New York Family Seeks Posthumous Workers’ Compensation Settlement
A New York family is fighting a legal battle over workers’ compensation benefit payments after the death of a worker. Nearly $19,000 is owed to a husband/father who died in 2018, but worked multiple jobs to provide for his family. The man was given 350 weeks of disability payment and had 38.8 weeks left over at the time of his death. His 15-year-old son and his mother are trying to receive compensation they deserve, but are facing opposition from not only the state’s workers’ compensation board, but also Dutchess BOCES and Wright Risk Management.
However, the family is fighting an uphill battle. The New York State Attorney General’s Office says there is no precedent for a family to receive workers’ compensation payments for an employee’s permanent injury after they have died. Dependents typically are not allowed to receive payments posthumously. However, the Supreme Court’s Appellate Division ruled in early 2020 that the family should receive the payments. The state disagrees and is filing an appeal. The outcome will determine how a 13-year-old amendment will be applied in the future when someone experiences a loss of earning capacity due to a disability. Instead of receiving benefit based on earnings, injured workers are given benefits based on a certain number of weeks.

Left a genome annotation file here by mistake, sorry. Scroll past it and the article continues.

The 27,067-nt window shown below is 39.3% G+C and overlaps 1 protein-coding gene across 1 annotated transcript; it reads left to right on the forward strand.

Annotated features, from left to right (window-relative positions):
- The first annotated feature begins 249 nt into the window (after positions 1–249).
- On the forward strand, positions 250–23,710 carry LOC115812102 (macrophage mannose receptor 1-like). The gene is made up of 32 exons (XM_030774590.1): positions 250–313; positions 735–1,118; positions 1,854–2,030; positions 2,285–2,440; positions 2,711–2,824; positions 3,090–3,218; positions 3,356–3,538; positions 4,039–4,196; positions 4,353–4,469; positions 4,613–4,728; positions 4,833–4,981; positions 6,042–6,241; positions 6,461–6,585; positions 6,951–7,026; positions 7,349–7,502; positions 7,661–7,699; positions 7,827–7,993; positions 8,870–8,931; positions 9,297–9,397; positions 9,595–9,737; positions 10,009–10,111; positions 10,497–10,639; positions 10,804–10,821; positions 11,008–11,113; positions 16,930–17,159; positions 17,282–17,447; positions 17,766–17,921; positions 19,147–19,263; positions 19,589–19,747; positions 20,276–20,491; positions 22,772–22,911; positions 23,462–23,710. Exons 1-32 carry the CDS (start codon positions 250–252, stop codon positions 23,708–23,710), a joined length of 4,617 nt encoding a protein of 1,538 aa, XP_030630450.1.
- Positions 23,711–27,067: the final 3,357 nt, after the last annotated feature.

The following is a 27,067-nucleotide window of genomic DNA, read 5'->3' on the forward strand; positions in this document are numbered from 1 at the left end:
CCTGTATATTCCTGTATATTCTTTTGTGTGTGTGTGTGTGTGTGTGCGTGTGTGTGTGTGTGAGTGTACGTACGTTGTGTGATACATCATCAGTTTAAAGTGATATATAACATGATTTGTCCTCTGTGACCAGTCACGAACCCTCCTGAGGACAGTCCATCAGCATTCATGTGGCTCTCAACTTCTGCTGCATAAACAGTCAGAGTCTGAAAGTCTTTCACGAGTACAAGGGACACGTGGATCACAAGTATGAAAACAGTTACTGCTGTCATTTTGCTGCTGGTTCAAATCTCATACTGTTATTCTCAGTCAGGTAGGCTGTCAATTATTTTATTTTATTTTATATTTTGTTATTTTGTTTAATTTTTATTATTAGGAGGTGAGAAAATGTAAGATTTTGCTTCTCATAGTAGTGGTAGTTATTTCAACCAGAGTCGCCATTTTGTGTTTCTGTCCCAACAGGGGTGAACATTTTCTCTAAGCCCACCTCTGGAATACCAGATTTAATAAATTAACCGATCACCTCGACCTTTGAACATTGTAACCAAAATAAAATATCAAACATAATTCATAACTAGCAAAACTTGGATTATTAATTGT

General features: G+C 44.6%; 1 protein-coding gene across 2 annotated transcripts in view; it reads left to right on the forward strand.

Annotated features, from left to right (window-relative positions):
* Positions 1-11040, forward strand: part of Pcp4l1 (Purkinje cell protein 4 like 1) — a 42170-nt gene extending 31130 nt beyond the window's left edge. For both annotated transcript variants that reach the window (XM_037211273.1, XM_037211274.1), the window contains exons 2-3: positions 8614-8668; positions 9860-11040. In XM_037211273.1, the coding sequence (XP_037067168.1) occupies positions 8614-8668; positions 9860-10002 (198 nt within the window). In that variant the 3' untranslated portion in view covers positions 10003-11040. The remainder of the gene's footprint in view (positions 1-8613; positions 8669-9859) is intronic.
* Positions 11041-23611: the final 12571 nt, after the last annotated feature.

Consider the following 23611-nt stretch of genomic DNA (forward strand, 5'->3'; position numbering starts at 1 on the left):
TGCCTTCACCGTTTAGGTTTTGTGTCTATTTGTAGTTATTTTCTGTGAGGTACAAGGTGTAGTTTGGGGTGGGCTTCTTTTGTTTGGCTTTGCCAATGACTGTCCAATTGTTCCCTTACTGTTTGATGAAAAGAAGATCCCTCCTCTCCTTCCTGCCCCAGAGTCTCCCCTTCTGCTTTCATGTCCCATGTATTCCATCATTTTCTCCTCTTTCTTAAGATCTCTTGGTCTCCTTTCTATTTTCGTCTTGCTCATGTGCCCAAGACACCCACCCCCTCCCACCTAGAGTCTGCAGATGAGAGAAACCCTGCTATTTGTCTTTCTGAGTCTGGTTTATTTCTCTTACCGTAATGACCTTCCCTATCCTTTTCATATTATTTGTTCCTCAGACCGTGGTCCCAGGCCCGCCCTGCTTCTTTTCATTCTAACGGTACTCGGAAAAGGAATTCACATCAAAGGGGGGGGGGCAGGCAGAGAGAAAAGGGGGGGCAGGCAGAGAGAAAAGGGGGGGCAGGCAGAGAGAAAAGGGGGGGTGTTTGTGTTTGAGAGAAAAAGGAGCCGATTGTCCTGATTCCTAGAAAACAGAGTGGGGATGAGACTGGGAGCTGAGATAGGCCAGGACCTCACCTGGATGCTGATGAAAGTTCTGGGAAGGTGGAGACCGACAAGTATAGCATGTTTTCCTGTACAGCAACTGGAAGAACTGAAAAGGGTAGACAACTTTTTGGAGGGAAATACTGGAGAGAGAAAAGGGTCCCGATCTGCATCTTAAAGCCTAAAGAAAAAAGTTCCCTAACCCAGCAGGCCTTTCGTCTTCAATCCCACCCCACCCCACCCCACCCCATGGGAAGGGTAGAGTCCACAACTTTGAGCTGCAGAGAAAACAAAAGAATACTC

The incident occurred in 2007, when Eric Watson was working full-time as a crisis intervention worker at Dutchess BOCES. He was called to intervene in a student altercation. He went to the classroom to remove the student and slipped on a jacket on the floor. He injured his knee and underwent two surgeries. When he went back to work in 2008 as a residential care worker, he was still entitled to his disability compensation, in which he received a total of 350 weeks.
His payments stopped in 2018, when he died of cardiac arrhythmia. At the time of his death, he had 38.8 weeks of payments remaining. It was assumed that his son, now 15, would be able to receive the money for his college education. In June 2018, a judge ruled that the boy was not entitled to the money. In March 2020, though, the state appellate court ruled disagreed with the decisions, claiming that scheduled and non-scheduled payments are treated differently after death. A scheduled loss is when a worker experiences permanent loss of eyesight, hearing or an extremity. In Eric’s case, he had a non-scheduled permanent partial disability with a 51% loss of wage-earning capacity. This entitled him to 350 weeks of benefits
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Each state has its own laws when it comes to workers’ compensation benefits. Obtaining these benefits can be difficult, especially if they are a relative’s benefits and that family member is no longer alive.
If you or a loved one suffered an injury or illness in the workplace, White Plains workers’ compensation lawyer Michael Lawrence Varon can guide you through the process. He can maximize your settlement. Schedule a free consultation today by calling (914) 228-1770 or filling out the online form.